(Image from Barnes & Noble)
Enid's got issues. First, there's her philandering father, who's pressuring her for a heart-to-heart. Then, there's Wick Jarboe, who's decided that after a year of dating Enid he feels stuck and wants to take a break. Whatever that means. And, of course, there's her pathetic, co-dependent, stalkerish tendencies, which convince her that following her now ex-boyfriend on a guy's trip to Maryland is a good idea. Which leads to a major storm, a sunken yacht, and Enid stranded in the middle of the ocean on a life raft with seven not-very-happy teenage boys. Oh, did I mention the sharks? Yep, 16-year-old Enid's got some serious issues.
As if fighting hunger, thirst, sunstroke, and bloodthirsty predators isn't quite bad enough, Enid's stuck doing it with some of her least favorite people. There was a point when she counted all of them - Sov, Manny, Skate, Burr, Wick, and Dale - as her best friends. Now, the boys from her twin studies group, the guys she once leaned on for support, are barely recognizable. Ever since Skate and Burr's parents died in an accident, things have changed, they've changed. The only person in the raft who's still on Enid's side is her twin brother, Landon. Not that that matters, not that anything matters now that they're all doomed to a watery grave.
Funny thing, though - the closer Enid gets to death, the more she wants to live. It's a problematic hope, considering that with every passing hour the possibility of rescue becomes less likely, a shark attack seems imminent, and the chances of survival grow slimmer and slimmer ...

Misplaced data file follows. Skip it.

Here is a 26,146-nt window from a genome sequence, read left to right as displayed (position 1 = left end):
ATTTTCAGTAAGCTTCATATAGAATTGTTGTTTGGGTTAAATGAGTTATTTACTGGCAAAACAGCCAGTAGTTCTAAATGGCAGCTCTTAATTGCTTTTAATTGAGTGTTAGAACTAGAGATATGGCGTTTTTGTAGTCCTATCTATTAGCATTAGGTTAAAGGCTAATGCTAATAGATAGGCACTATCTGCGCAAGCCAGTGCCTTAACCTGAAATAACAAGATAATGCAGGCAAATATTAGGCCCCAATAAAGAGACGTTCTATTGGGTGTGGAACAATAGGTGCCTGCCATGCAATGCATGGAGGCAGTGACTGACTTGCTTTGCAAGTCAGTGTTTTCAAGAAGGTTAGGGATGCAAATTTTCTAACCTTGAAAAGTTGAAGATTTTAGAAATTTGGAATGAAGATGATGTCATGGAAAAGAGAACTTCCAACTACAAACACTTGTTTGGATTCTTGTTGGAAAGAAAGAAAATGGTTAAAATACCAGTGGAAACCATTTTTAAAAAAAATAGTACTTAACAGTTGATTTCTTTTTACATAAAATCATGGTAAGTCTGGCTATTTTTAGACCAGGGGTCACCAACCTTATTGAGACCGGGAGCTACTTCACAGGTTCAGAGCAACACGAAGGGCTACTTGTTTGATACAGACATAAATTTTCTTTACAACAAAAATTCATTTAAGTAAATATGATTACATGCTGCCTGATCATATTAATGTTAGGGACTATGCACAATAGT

Sharks & Boys, a new YA novel by Kristen Tracy, tells a straight-up survival story. Its mainstreamed plot leaves little room for subtlety or real depth, but the life-or-death nature of it all does keep the story moving. Our heroine comes off as whiny and clingy, a double whammy that makes her both authentic and annoying (albeit in a funny way). I didn't feel a lot of connection to her or to any of the other characters, really - probably because there are way too many to keep track of (even on the raft, there were eight). What I really wanted from this book was complexity, good character development, and a little bit of psychological drama since, believe it or not, the story actually grew a little boring at times. Since it didn't have much of any of those things, I found myself more disappointed by Sharks & Boys than intrigued.
(Readalikes: Reminded me of Back When You Were Easier to Love by Emily Wing Smith, Trapped by Michael Northrop, and Life of Pi by Yann Martel.)
If this were a movie, it would be rated: PG-13 for language (no F-bombs), depictions of underrage drinking, and sexual innuendo.
To the FTC, with love: I received an ARC of Sharks & Boys from the generous folks at Disney/Hyperion. Thank you!